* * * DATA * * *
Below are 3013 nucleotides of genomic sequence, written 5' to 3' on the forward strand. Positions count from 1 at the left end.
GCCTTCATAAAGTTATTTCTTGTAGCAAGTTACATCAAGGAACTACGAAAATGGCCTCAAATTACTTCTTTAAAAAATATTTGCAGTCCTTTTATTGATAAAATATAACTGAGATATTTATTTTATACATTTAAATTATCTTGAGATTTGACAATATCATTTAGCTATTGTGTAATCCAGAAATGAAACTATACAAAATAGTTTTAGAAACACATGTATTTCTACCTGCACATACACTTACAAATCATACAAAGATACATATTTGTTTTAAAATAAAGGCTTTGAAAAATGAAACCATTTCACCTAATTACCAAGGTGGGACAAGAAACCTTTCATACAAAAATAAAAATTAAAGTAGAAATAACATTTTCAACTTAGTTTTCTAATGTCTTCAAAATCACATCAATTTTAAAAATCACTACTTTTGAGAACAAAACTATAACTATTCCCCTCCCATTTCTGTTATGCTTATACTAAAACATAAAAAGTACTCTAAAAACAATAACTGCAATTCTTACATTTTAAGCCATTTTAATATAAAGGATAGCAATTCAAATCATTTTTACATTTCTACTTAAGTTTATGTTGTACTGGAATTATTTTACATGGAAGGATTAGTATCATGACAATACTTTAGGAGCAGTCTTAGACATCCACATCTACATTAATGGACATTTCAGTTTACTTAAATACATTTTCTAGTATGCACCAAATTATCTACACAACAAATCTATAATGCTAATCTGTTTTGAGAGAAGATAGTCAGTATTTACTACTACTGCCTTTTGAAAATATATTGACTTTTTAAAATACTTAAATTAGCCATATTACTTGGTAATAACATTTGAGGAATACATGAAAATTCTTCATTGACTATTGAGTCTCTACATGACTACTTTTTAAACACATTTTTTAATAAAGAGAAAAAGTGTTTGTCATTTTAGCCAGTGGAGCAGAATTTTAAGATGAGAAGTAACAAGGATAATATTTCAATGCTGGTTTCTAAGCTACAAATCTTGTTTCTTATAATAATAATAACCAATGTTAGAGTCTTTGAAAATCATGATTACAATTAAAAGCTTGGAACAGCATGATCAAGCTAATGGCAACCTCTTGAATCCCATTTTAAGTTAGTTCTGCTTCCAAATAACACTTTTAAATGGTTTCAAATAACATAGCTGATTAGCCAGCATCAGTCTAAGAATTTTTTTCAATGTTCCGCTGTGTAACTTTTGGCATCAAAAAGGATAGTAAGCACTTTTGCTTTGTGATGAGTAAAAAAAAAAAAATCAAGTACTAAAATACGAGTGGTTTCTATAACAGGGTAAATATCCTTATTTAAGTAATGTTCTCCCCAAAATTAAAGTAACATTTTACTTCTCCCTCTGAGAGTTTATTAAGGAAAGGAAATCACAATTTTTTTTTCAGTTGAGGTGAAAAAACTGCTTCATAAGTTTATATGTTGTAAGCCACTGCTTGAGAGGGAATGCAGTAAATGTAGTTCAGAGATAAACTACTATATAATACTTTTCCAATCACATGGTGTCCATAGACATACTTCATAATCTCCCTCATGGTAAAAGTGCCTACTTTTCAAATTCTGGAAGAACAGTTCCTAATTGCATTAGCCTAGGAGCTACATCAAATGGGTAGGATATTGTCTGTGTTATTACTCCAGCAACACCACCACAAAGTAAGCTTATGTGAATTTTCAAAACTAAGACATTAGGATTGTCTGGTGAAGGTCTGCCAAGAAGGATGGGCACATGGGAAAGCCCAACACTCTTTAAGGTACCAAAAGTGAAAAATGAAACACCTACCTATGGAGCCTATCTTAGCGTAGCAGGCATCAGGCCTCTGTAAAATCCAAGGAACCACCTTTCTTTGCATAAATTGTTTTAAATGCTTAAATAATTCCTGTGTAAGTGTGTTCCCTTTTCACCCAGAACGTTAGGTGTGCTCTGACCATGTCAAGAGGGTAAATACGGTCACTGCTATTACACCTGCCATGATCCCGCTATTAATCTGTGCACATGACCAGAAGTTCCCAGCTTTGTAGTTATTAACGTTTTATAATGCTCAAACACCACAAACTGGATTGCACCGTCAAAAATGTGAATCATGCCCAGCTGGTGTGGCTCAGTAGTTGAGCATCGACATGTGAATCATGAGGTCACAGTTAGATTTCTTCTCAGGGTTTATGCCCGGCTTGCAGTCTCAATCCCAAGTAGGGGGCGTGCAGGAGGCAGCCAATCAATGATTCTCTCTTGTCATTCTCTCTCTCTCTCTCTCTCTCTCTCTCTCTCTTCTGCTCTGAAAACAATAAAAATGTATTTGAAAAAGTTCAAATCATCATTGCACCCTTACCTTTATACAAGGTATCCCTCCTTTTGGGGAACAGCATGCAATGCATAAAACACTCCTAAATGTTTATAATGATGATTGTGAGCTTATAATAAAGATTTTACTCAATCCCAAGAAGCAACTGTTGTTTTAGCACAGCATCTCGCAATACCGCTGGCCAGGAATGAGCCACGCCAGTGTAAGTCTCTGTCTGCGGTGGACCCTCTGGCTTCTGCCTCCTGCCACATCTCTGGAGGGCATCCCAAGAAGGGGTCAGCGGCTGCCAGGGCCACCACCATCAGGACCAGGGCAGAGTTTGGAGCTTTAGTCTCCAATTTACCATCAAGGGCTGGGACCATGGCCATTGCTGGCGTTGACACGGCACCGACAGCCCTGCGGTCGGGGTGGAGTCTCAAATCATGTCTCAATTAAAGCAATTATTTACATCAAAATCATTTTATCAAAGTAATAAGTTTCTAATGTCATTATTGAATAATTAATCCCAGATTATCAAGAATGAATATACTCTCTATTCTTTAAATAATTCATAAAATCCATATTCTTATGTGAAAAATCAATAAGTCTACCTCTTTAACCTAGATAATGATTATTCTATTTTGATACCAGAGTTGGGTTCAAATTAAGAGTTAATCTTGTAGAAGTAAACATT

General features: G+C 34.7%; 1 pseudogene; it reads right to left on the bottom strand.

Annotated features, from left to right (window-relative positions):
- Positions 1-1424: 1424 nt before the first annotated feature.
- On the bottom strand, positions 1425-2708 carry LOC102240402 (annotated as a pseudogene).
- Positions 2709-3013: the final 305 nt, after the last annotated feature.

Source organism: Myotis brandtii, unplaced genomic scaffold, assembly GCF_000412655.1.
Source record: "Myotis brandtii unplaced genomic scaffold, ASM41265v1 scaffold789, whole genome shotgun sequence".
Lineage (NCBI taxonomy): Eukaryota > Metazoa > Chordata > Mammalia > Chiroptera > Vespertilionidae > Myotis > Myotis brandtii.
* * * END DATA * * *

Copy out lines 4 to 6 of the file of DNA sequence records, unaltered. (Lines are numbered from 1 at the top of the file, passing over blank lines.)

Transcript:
Annotated features, from left to right (window-relative positions):
- Positions 1-1424: 1424 nt before the first annotated feature.
- On the bottom strand, positions 1425-2708 carry LOC102240402 (annotated as a pseudogene).